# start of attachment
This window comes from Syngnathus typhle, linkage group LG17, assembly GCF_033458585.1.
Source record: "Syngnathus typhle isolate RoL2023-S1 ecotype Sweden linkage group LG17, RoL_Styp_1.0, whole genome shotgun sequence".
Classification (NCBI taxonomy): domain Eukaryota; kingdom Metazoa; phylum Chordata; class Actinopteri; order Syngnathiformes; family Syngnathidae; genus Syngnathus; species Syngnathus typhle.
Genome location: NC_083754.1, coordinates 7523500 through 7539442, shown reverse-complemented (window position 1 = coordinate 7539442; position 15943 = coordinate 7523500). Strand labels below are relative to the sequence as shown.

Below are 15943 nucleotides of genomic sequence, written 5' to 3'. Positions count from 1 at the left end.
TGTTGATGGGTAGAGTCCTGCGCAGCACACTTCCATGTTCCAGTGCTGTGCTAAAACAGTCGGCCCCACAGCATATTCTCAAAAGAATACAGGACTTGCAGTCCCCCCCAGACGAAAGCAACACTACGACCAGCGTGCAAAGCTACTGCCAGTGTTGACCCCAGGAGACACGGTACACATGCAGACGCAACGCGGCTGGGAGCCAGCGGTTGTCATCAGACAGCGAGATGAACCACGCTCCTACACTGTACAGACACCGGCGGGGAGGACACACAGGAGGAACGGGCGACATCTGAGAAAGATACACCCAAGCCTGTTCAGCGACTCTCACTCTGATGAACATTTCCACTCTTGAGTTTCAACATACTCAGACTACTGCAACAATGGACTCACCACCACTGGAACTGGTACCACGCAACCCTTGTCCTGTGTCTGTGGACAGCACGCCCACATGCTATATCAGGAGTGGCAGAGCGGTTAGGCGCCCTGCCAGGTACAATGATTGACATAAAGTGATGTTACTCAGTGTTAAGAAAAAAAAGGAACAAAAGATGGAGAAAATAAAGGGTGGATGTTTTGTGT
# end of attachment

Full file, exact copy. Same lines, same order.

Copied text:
This window comes from Syngnathus typhle, linkage group LG17, assembly GCF_033458585.1.
Source record: "Syngnathus typhle isolate RoL2023-S1 ecotype Sweden linkage group LG17, RoL_Styp_1.0, whole genome shotgun sequence".
Classification (NCBI taxonomy): domain Eukaryota; kingdom Metazoa; phylum Chordata; class Actinopteri; order Syngnathiformes; family Syngnathidae; genus Syngnathus; species Syngnathus typhle.
Genome location: NC_083754.1, coordinates 7523500 through 7539442, shown reverse-complemented (window position 1 = coordinate 7539442; position 15943 = coordinate 7523500). Strand labels below are relative to the sequence as shown.

Below are 15943 nucleotides of genomic sequence, written 5' to 3'. Positions count from 1 at the left end.
TGTTGATGGGTAGAGTCCTGCGCAGCACACTTCCATGTTCCAGTGCTGTGCTAAAACAGTCGGCCCCACAGCATATTCTCAAAAGAATACAGGACTTGCAGTCCCCCCCAGACGAAAGCAACACTACGACCAGCGTGCAAAGCTACTGCCAGTGTTGACCCCAGGAGACACGGTACACATGCAGACGCAACGCGGCTGGGAGCCAGCGGTTGTCATCAGACAGCGAGATGAACCACGCTCCTACACTGTACAGACACCGGCGGGGAGGACACACAGGAGGAACGGGCGACATCTGAGAAAGATACACCCAAGCCTGTTCAGCGACTCTCACTCTGATGAACATTTCCACTCTTGAGTTTCAACATACTCAGACTACTGCAACAATGGACTCACCACCACTGGAACTGGTACCACGCAACCCTTGTCCTGTGTCTGTGGACAGCACGCCCACATGCTATATCAGGAGTGGCAGAGCGGTTAGGCGCCCTGCCAGGTACAATGATTGACATAAAGTGATGTTACTCAGTGTTAAGAAAAAAAAGGAACAAAAGATGGAGAAAATAAAGGGTGGATGTTTTGTGT